Explained: Latest $66 Billion Stimulus Aimed At Business and Workers
Small businesses now eligible for $20,000 - $100,000 in tax-free cash injections
Employers can claim 100% of payroll tax withheld
Instant asset write-off scheme raises from $30 to $150,000
JobSeeker payments doubled
Nearly 10% of Australia’s GDP pledged to stimulus measures
The Federal Government has unveiled its latest financial stimulus package designed to keep small and medium businesses afloat, and their workers employed at the economy struggles to cope with the coronavirus pandemic.
The ABC has termed it an “economic lifeline” as small, medium and large-sized businesses prepare for further lockdown measures that will slow down the economy.
In the second stage of the government’s package $66 billion worth of measures is being directed at providing a “safety net” for newly-unemployed workers, relief for retirees and cash injections into small and medium-sized organisations struggling to stay afloat.
“There is a lot of pain coming but we’re going to cushion the blow as best we can,” Prime Minister Morrison said. “We want to help businesses going as best they can or to pause instead of falling apart,” Morrison added. “We want to ensure when this crisis has passed, Australia can bounce back”
The latest stimulus package combined with the initial round of stimulus measures we reported on last week as well as the Reserve Bank’s $90 billion term funding facility, as well as the slashing of interest rates to 0.25% brings the Commonwealth’s contributions to a stimulus package to $189 billion; 9.7% of Australia’s GDP.
Non-profit organisations and small businesses are now eligible for a tax-free cash injection of anywhere between $20,000 to $100,000; these payments will be delivered in the form of a tax credit by the Tax Office from late April. SmartCompany writes that “this booster will be available to businesses with an aggregated annual turnover of less than $50 million, and that have employees...The size of the grant is based on tax withheld on employees’ wages, and calculated automatically from business’ business accounts statements.”
The government expects that 690,000 businesses employing 7.8 million people, as well as 30,000 non-profits will be eligible for these measures, according to a report from The ABC.
“Previously, businesses would have been able to reclaim 50% of tax withheld. That has now been increased to 100%, to a maximum of $50,000 per payment.” The minimum for these payments has also been increased, from $2,000 to $10,000 per payment.
“So, for example, if a business pays $2,000 in PAYG tax on employee wages, it will receive a grant of $10,000 twice, for a total of $20,000… If the business pays $50,000 or more in PAYG, it will receive the maximum grant of $50,000 for the current period, and again in October, for a total of $100,000,” writes SmartCompany.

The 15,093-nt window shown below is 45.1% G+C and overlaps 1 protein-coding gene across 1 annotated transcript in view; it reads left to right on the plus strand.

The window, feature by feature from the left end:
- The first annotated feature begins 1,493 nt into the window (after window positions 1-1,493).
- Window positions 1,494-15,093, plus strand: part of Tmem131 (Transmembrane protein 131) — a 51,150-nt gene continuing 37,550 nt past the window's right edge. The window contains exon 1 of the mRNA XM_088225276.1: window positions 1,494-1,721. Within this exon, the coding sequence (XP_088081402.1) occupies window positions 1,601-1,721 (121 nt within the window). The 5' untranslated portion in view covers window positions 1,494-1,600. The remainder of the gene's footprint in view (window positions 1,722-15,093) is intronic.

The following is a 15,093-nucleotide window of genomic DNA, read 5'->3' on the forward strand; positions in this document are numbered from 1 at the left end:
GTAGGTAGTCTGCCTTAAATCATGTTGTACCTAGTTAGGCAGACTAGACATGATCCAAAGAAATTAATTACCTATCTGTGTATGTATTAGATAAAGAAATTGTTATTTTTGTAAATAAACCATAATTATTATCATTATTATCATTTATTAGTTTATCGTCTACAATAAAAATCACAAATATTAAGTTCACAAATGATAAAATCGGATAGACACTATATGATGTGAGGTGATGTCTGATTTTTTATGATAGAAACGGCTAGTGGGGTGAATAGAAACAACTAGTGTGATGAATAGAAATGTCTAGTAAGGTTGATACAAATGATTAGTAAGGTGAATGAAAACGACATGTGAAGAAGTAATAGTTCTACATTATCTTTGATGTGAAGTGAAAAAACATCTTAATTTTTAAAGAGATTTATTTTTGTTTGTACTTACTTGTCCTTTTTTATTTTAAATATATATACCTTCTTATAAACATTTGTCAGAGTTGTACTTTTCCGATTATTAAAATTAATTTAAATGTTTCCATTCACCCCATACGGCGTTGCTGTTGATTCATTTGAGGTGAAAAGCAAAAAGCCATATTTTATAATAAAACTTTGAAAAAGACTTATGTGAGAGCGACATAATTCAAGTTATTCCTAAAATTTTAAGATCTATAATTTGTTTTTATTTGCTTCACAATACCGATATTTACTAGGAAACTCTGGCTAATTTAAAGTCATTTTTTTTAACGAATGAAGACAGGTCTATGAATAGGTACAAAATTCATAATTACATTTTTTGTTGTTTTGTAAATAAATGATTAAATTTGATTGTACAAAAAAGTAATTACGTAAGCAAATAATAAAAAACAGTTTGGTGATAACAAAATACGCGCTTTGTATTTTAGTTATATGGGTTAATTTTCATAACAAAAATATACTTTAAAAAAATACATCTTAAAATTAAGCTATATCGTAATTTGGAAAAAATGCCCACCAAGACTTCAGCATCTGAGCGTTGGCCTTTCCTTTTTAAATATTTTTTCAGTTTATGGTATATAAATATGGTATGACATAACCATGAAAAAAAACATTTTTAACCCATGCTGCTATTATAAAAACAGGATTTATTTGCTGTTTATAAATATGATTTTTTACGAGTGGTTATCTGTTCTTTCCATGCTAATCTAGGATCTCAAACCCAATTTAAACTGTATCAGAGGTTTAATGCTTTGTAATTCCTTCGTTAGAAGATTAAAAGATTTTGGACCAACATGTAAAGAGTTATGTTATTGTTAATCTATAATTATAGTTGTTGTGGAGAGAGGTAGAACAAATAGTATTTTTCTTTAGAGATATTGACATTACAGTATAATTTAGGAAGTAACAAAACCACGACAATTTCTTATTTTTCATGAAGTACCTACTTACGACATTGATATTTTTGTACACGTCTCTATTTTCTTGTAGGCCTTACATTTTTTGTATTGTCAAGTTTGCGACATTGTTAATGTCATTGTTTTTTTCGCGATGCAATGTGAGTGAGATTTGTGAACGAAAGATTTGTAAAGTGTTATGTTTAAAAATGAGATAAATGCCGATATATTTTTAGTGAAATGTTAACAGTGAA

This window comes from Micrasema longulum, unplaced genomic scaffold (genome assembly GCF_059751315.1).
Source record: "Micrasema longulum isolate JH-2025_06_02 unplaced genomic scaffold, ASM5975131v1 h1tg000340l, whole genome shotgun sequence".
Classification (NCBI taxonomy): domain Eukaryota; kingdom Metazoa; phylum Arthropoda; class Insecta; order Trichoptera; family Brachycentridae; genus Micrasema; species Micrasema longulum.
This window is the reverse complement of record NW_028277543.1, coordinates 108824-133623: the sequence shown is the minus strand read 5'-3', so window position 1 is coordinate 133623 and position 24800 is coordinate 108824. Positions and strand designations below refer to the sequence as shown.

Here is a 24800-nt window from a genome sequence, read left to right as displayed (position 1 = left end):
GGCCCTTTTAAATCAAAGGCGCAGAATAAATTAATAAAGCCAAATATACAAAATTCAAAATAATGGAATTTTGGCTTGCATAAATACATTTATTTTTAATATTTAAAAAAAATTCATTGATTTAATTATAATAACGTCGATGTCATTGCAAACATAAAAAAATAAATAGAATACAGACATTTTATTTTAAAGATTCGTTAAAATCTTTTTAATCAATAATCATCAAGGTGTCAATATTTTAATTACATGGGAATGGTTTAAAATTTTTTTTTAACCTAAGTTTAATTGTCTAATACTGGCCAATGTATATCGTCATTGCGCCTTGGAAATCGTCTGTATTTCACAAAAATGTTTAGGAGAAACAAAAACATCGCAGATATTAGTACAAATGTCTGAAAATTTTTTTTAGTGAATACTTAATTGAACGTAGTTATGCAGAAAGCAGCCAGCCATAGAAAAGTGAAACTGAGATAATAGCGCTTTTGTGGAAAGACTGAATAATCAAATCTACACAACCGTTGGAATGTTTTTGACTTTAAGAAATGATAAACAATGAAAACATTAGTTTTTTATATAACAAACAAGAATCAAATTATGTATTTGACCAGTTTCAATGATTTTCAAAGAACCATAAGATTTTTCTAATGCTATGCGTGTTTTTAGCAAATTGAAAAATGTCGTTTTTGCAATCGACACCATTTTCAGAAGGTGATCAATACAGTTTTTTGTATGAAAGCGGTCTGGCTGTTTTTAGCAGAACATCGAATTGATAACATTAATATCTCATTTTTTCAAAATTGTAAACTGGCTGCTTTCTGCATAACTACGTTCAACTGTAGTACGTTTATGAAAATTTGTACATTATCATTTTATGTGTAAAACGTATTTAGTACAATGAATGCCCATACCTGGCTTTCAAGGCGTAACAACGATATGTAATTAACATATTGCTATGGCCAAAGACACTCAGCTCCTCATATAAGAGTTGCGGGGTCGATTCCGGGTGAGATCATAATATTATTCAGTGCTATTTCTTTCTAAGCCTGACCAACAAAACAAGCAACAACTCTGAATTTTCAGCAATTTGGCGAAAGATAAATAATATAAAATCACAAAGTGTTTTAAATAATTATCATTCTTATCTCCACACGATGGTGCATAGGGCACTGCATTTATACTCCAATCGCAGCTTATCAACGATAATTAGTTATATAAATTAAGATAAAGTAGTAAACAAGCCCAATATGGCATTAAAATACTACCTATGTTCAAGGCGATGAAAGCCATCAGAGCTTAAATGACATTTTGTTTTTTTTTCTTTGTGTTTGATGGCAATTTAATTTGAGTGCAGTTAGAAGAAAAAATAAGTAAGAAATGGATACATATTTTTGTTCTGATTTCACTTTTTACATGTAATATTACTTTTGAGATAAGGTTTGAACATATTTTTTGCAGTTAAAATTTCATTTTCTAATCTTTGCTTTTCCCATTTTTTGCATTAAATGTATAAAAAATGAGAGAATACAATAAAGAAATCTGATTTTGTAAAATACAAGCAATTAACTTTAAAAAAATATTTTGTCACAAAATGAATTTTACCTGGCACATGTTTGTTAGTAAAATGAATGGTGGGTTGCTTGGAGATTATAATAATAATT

The government is also attempting to get more companies borrowing money, and will guarantee unsecured loans of up to $250,000 for up to 36-months. This is on top of an accelerated depreciation deduction which takes place immediately. According to SmartCompany, “for the next 15 months, until June 30, 2021, businesses will be able to deduct 50% of the cost of an eligible asset on installation. Existing depreciation rules will apply to the full cost of the asset. Businesses with an annual turnover of less than $500 million will be eligible for this measure, intended to encourage business to invest.”
Under the RBA’s latest $90 billion term funding facility for banks, for every $1 they lend to a small business customer, the bank is eligible for $5 in funding themselves. “At the same time, the federal government announced its own $15 billion funding facility for non-bank lenders, also intended to encourage lending to small business,” writes SmartCompany.
In addition, the instant asset write-off scheme has been expanded from its $30,000 threshold to $150,000, which includes organisations with an annual turnover of less than $500 million, up from $50 million.
For workers and recently unemployed individuals, the Jobseeker payment has doubled temporarily, and those impacted are now able to access $10,000 from their superannuation fund for the next two-years.
“We cannot prevent all the many hardships, many sacrifices that we will face in the months ahead, Mr Morrison said.
Shadow Health Minister, Chris Bowen has called for an increase to the Newstart Allowance, stating that “it’s similar to the health challenge facing the country; if in doubt, do more.”
“And we have consistently said that what the Government’s done so far, in health and in the economy is good, but not good enough,” he concluded.